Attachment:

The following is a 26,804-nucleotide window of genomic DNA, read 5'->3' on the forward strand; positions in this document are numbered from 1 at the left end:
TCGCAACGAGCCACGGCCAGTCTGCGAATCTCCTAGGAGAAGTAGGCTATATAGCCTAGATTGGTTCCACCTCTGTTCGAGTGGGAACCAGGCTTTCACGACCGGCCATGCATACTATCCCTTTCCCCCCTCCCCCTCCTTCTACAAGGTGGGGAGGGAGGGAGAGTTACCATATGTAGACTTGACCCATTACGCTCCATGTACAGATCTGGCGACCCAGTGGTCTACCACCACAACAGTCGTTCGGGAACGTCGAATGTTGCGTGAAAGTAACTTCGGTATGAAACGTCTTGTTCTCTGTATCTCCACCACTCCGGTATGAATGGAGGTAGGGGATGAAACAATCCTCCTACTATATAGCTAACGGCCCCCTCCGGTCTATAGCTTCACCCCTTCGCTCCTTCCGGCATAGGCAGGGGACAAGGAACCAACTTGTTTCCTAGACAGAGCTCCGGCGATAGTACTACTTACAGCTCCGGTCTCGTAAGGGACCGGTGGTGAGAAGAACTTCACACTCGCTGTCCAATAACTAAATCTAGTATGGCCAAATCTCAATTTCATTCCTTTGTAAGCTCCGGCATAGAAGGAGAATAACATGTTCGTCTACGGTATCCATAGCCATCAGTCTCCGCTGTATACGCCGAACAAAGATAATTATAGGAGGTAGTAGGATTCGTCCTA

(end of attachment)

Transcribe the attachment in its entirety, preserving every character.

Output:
The following is a 26,804-nucleotide window of genomic DNA, read 5'->3' on the forward strand; positions in this document are numbered from 1 at the left end:
TCGCAACGAGCCACGGCCAGTCTGCGAATCTCCTAGGAGAAGTAGGCTATATAGCCTAGATTGGTTCCACCTCTGTTCGAGTGGGAACCAGGCTTTCACGACCGGCCATGCATACTATCCCTTTCCCCCCTCCCCCTCCTTCTACAAGGTGGGGAGGGAGGGAGAGTTACCATATGTAGACTTGACCCATTACGCTCCATGTACAGATCTGGCGACCCAGTGGTCTACCACCACAACAGTCGTTCGGGAACGTCGAATGTTGCGTGAAAGTAACTTCGGTATGAAACGTCTTGTTCTCTGTATCTCCACCACTCCGGTATGAATGGAGGTAGGGGATGAAACAATCCTCCTACTATATAGCTAACGGCCCCCTCCGGTCTATAGCTTCACCCCTTCGCTCCTTCCGGCATAGGCAGGGGACAAGGAACCAACTTGTTTCCTAGACAGAGCTCCGGCGATAGTACTACTTACAGCTCCGGTCTCGTAAGGGACCGGTGGTGAGAAGAACTTCACACTCGCTGTCCAATAACTAAATCTAGTATGGCCAAATCTCAATTTCATTCCTTTGTAAGCTCCGGCATAGAAGGAGAATAACATGTTCGTCTACGGTATCCATAGCCATCAGTCTCCGCTGTATACGCCGAACAAAGATAATTATAGGAGGTAGTAGGATTCGTCCTA